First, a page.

Montgomery High students get visit from WWE wrestler

Gabe Tuft spent an hour Wednesday morning speaking to two special education classes at Montgomery High School about career options, the importance of having a life plan and following one's heart not only professionally but in all matters.

Only when a severely disabled student asked through a teacher for Tuft to put his game face on did the visitor's not-so-distant career become glaringly obvious.

Bending at the waist, his tattooed biceps bulging, Tuft nearly growled at Martin Caballero who proceeded to squeal in delight.

Until three weeks ago, Tuft was known as Tyler "T Reks" Reks, a bad guy in the hugely popular World Wrestling Entertainment empire who commentators described as "animalistic," "diabolical" and "ominous."

"It was really cool and no one else gets to meet a real wrestler in their class," said Micah Poindexter, a ninth-grader in Casey Thornhill's class who was the first to ask for a photo with Tuft.

Thornhill met Tuft, a 1996 graduate of Analy High School, at a local toddler gym class where both men were with their children.

Despite his imposing physical presence, outsized muscles and long dreadlocks, Tuft told Thornhill that he'd just recently hung up his leather wrestling briefs to focus on his family and taking care of Mia, his 9-month-old daughter.

But it wasn't necessarily the four-year, high-profile wrestling career that inspired Thornhill to ask Tuft to visit his classroom. It was Tuft's engineering degree from Cal Poly, his experience starting two businesses, his career commitment and his ability to walk away from stardom and focus on his family.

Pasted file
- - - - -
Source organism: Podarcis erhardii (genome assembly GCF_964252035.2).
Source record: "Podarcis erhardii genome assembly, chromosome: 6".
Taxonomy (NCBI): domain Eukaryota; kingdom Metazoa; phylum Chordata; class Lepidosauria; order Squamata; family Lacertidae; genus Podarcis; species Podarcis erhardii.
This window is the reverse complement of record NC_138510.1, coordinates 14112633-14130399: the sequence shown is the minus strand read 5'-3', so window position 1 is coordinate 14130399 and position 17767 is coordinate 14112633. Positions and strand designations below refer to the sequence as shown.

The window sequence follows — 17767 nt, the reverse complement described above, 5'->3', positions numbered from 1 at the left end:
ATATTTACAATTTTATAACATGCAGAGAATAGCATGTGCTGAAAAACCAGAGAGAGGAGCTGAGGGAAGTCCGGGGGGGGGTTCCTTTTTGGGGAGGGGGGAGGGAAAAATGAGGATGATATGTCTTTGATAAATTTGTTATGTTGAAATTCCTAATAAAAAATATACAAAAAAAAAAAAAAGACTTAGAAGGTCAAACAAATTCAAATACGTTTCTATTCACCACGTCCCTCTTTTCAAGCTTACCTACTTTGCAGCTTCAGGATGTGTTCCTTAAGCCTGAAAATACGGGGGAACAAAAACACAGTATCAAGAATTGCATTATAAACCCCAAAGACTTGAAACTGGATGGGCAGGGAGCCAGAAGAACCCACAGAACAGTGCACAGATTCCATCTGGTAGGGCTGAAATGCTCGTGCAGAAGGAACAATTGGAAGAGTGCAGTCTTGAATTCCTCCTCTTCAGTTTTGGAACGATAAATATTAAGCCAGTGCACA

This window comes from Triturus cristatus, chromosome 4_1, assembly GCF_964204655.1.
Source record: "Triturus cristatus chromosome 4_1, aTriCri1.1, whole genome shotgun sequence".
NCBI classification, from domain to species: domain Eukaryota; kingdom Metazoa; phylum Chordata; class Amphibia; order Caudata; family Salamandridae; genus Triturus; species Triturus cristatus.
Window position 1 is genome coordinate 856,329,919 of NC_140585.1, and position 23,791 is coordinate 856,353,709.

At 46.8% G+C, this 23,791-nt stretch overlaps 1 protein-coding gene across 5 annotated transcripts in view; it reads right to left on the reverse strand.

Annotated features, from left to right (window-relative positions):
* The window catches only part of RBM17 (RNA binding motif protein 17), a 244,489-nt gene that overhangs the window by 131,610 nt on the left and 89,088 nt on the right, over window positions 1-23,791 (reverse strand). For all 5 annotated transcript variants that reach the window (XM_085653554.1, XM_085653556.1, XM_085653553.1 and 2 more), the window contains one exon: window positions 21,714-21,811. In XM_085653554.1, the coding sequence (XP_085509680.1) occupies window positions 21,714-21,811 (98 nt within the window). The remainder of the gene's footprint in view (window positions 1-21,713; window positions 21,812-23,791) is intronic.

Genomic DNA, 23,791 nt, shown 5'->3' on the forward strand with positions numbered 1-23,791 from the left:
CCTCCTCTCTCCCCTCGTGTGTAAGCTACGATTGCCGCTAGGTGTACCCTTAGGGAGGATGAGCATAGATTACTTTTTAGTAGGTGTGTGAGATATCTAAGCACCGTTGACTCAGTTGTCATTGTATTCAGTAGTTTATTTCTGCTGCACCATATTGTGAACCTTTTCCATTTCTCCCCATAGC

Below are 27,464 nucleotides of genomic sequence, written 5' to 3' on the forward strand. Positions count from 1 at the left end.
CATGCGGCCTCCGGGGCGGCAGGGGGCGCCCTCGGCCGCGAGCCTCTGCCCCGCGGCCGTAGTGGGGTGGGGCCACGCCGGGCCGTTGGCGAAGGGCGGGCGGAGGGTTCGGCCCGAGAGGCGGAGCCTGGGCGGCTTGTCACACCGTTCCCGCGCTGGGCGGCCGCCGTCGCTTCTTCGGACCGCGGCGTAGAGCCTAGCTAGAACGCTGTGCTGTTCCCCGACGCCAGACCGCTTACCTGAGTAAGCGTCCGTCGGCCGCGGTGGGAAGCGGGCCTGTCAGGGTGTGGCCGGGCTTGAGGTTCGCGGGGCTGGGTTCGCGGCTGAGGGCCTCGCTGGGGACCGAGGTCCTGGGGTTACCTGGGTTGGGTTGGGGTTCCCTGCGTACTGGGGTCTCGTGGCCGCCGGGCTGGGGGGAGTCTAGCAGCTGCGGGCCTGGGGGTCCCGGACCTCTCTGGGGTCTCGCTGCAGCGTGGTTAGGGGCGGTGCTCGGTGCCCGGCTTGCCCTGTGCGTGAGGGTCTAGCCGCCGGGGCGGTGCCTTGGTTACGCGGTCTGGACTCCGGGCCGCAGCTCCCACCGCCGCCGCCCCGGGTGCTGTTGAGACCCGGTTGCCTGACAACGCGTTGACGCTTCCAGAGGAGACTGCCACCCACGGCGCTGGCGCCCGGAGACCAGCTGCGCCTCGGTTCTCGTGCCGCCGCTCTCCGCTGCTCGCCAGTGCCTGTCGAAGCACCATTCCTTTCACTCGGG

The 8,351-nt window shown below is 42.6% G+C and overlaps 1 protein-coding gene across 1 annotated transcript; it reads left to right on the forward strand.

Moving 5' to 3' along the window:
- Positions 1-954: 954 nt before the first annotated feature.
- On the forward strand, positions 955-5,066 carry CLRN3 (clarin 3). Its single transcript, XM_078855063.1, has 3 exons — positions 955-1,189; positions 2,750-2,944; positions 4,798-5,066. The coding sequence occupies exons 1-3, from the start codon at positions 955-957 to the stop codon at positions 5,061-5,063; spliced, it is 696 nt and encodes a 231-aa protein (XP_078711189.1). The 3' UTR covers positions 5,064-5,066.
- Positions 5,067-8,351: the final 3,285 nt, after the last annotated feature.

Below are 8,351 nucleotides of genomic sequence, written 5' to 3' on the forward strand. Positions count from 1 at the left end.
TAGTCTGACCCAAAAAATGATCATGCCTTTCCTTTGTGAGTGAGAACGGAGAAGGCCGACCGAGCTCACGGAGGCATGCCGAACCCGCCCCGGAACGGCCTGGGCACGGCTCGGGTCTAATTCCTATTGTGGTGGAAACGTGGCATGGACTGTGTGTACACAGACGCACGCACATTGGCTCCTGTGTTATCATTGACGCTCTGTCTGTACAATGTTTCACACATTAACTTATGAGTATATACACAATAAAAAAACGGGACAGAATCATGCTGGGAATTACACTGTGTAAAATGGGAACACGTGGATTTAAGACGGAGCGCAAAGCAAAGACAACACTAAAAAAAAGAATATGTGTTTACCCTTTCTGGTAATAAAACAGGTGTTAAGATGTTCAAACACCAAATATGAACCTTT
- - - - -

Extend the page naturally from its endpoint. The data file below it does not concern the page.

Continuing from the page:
"Fame isn't everything," Thornhill said. "I think it's amazing what he is giving up to stay at home and be a family man."

Tuft, who lives in Cotati and is CEO of Local Marketing 2.0, an Internet marketing firm, told students Wednesday that he has followed his dreams but always maintained a backup plan. He described his decision to leave an engineering job in Southern California for a potential wrestling career in Florida about five years ago as "really scary."

"I'm glad I wrestled; I really am," he said. "I'm also glad I have something to fall back on."

The message got through to Shawn Byrd, a sophomore who dreams of playing football professionally.

"Just seeing that he wasn't mean," he said. "He said finish all of your school stuff and make sure you are on your feet before you go after your dreams."

Kerry Benefield

Columnist, The Press Democrat

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